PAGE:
A number of England's World Cup players were "more focused on money than getting the rugby right", according to leaked reports published in The Times.
The reports were compiled by the Rugby Football Union, the Premiership clubs and Rugby Players' Association (RPA), which interviewed players anonymously.
The RFU document reveals a delegation of senior players disputed the amount of money the squad were paid.
England manager Martin Johnson and his coaching team are also criticised.
England, who were dogged by disciplinary problems throughout the tournament, were beaten by France in the quarter-finals, equalling their worst ever performance in a World Cup.
JOHNSON'S ENGLAND RECORD
- Games coached - 38
- Wins - 21
- Defeats - 16
- Draws - 1
- Points for - 826
- Points against - 652
- Winning rate - 55.3%
The three reports on England's performance in New Zealand were submitted to the Professional Game Board (PGB) last week. The reports were never intended to be published and the BBC has not seen them.
The PGB, which runs elite rugby in England, is due to make recommendations based on the reports' conclusions to the RFU management board on 30 November.
The Times says team manager Johnson, who resigned last week, is criticised in the RPA submission for failing to instil discipline in the squad following a series of off-field incidents, with one unnamed player quoted as saying "he was too loyal and that was his downfall".
The RFU report, produced by elite director of rugby Rob Andrew, is critical of the fact that England players were disputing the World Cup payments they would receive on the eve of the tournament.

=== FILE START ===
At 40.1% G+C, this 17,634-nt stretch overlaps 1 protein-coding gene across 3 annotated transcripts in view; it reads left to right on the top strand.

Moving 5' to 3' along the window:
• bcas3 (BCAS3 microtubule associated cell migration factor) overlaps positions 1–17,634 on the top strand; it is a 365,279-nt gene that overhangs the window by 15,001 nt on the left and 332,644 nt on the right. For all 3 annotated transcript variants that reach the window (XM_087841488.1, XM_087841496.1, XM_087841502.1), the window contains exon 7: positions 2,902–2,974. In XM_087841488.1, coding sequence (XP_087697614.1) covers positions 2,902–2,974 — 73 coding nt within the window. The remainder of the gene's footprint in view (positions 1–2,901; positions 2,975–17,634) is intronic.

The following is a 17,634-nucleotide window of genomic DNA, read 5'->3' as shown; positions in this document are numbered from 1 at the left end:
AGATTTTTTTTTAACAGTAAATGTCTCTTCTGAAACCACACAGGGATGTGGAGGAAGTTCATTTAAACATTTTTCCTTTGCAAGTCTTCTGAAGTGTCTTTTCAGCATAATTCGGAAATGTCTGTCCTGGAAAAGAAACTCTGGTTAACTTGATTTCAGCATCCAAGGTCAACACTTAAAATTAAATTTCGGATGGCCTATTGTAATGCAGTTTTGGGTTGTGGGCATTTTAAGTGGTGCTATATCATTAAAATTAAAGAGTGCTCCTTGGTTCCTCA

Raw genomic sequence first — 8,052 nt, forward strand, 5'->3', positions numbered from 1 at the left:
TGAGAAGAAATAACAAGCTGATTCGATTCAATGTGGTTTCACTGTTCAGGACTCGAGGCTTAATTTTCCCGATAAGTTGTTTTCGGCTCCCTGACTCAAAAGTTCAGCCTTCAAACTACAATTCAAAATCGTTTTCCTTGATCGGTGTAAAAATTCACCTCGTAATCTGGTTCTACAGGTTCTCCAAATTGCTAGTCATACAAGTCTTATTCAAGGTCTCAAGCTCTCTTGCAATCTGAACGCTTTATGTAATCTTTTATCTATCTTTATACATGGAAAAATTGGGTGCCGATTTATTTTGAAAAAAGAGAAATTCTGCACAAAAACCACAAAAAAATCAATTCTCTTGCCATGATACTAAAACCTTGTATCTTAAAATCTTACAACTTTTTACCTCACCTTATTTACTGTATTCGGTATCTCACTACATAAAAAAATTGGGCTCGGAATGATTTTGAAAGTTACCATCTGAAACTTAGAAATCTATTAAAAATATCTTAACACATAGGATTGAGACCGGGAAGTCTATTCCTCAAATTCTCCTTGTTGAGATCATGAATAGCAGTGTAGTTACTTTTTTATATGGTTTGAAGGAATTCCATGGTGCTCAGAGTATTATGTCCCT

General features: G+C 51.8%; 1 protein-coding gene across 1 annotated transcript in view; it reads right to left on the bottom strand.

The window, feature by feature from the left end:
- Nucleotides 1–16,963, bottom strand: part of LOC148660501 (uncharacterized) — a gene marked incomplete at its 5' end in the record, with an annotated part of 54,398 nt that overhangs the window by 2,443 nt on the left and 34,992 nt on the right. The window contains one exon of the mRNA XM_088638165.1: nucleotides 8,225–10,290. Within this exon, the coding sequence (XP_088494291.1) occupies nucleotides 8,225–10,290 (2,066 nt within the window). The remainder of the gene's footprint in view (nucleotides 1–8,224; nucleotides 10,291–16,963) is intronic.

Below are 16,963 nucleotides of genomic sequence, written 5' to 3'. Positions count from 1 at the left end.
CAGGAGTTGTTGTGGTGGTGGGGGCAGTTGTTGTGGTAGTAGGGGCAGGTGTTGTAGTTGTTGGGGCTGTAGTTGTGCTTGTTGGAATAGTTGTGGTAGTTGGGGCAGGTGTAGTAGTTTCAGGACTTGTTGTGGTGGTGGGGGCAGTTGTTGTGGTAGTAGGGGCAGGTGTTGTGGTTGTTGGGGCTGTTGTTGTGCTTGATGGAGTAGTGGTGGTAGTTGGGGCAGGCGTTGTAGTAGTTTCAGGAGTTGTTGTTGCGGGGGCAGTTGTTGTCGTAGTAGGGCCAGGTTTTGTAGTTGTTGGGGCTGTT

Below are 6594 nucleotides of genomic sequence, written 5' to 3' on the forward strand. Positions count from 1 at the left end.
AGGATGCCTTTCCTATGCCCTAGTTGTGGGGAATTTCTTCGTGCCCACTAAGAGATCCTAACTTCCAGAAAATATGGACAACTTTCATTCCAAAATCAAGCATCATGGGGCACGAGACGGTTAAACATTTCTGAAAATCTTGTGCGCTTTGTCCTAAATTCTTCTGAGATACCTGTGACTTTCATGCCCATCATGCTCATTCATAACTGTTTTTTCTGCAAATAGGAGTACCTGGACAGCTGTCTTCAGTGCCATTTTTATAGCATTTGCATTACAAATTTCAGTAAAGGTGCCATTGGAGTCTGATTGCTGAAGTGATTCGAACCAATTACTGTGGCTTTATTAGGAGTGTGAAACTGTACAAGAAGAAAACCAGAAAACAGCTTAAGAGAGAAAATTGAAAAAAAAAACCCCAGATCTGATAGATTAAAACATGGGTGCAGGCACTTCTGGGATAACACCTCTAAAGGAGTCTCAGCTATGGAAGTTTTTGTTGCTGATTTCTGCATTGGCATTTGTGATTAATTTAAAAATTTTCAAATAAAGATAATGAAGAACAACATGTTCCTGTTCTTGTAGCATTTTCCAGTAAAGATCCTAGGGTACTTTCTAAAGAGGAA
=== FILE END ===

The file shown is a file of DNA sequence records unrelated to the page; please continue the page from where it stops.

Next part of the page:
"It was very disappointing that a senior group disputed the level of payment for the World Cup squad," Andrew is quoted as saying.
"It led to meetings with RFU executives in the last few weeks before departing for NZ. This led to further unsettling of the squad.
"Some of the senior players were more focused on money rather than getting the rugby right."
In a statement PGB Chairman Ian Metcalfe said he was "disappointed and frustrated that confidential reports had been put into the public domain".
"All involved were promised that their views would remain private for the ultimate goal of improving the England team. The reporting of selective elements of those documents is also counter-productive to that aim," he added.
"There will naturally be a wide range of views surrounding the Rugby World Cup and the PGB review was set up to take into account all feedback from all parties."